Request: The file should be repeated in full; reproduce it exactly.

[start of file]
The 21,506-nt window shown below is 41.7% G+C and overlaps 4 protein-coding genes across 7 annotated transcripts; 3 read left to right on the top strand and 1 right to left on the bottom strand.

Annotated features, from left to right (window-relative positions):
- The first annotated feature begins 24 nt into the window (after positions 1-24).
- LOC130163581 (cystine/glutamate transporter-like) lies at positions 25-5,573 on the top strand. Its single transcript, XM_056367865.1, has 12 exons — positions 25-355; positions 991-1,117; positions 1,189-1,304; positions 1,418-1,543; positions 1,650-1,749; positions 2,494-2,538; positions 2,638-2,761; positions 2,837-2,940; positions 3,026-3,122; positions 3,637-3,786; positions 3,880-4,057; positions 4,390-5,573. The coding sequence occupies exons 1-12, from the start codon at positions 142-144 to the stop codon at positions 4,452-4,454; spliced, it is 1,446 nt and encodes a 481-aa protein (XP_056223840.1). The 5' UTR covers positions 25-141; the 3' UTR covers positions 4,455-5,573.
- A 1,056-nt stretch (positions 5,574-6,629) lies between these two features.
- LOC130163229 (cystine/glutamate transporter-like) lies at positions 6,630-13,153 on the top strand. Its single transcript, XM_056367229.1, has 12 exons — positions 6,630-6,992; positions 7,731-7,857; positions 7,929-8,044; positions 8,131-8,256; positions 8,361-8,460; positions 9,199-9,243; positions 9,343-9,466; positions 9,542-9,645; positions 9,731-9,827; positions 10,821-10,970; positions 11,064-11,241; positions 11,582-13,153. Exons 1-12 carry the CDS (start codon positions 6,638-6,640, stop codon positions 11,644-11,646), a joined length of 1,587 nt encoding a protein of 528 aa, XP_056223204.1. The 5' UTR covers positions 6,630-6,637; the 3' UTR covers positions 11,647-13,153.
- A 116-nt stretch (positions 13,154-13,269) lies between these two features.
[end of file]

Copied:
The 21,506-nt window shown below is 41.7% G+C and overlaps 4 protein-coding genes across 7 annotated transcripts; 3 read left to right on the top strand and 1 right to left on the bottom strand.

Annotated features, from left to right (window-relative positions):
- The first annotated feature begins 24 nt into the window (after positions 1-24).
- LOC130163581 (cystine/glutamate transporter-like) lies at positions 25-5,573 on the top strand. Its single transcript, XM_056367865.1, has 12 exons — positions 25-355; positions 991-1,117; positions 1,189-1,304; positions 1,418-1,543; positions 1,650-1,749; positions 2,494-2,538; positions 2,638-2,761; positions 2,837-2,940; positions 3,026-3,122; positions 3,637-3,786; positions 3,880-4,057; positions 4,390-5,573. The coding sequence occupies exons 1-12, from the start codon at positions 142-144 to the stop codon at positions 4,452-4,454; spliced, it is 1,446 nt and encodes a 481-aa protein (XP_056223840.1). The 5' UTR covers positions 25-141; the 3' UTR covers positions 4,455-5,573.
- A 1,056-nt stretch (positions 5,574-6,629) lies between these two features.
- LOC130163229 (cystine/glutamate transporter-like) lies at positions 6,630-13,153 on the top strand. Its single transcript, XM_056367229.1, has 12 exons — positions 6,630-6,992; positions 7,731-7,857; positions 7,929-8,044; positions 8,131-8,256; positions 8,361-8,460; positions 9,199-9,243; positions 9,343-9,466; positions 9,542-9,645; positions 9,731-9,827; positions 10,821-10,970; positions 11,064-11,241; positions 11,582-13,153. Exons 1-12 carry the CDS (start codon positions 6,638-6,640, stop codon positions 11,644-11,646), a joined length of 1,587 nt encoding a protein of 528 aa, XP_056223204.1. The 5' UTR covers positions 6,630-6,637; the 3' UTR covers positions 11,647-13,153.
- A 116-nt stretch (positions 13,154-13,269) lies between these two features.